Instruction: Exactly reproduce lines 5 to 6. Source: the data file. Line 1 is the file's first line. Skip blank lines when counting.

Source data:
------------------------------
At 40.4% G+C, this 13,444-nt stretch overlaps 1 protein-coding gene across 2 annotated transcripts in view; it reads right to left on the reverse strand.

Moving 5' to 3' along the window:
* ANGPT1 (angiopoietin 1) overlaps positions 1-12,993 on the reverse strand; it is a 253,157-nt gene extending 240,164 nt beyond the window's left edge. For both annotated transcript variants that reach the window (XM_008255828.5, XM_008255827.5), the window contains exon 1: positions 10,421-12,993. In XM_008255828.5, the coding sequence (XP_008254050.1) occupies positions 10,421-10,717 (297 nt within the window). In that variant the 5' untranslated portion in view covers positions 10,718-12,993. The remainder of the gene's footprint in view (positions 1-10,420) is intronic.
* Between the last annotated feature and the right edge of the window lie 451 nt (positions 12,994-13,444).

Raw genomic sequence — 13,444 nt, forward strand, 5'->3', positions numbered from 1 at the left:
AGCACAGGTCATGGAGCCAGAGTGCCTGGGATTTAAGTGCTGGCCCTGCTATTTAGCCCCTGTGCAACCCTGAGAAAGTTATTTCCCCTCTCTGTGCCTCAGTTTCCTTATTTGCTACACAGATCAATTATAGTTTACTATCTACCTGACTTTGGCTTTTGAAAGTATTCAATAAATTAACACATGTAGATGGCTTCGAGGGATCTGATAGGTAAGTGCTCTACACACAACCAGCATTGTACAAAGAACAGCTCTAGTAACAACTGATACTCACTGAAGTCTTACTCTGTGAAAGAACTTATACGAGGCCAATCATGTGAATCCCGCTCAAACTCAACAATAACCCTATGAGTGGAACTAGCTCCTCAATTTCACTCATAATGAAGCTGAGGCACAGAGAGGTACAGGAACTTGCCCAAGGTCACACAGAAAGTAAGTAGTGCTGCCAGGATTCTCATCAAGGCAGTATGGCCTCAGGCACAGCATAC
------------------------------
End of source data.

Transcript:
Raw genomic sequence — 13,444 nt, forward strand, 5'->3', positions numbered from 1 at the left:
AGCACAGGTCATGGAGCCAGAGTGCCTGGGATTTAAGTGCTGGCCCTGCTATTTAGCCCCTGTGCAACCCTGAGAAAGTTATTTCCCCTCTCTGTGCCTCAGTTTCCTTATTTGCTACACAGATCAATTATAGTTTACTATCTACCTGACTTTGGCTTTTGAAAGTATTCAATAAATTAACACATGTAGATGGCTTCGAGGGATCTGATAGGTAAGTGCTCTACACACAACCAGCATTGTACAAAGAACAGCTCTAGTAACAACTGATACTCACTGAAGTCTTACTCTGTGAAAGAACTTATACGAGGCCAATCATGTGAATCCCGCTCAAACTCAACAATAACCCTATGAGTGGAACTAGCTCCTCAATTTCACTCATAATGAAGCTGAGGCACAGAGAGGTACAGGAACTTGCCCAAGGTCACACAGAAAGTAAGTAGTGCTGCCAGGATTCTCATCAAGGCAGTATGGCCTCAGGCACAGCATAC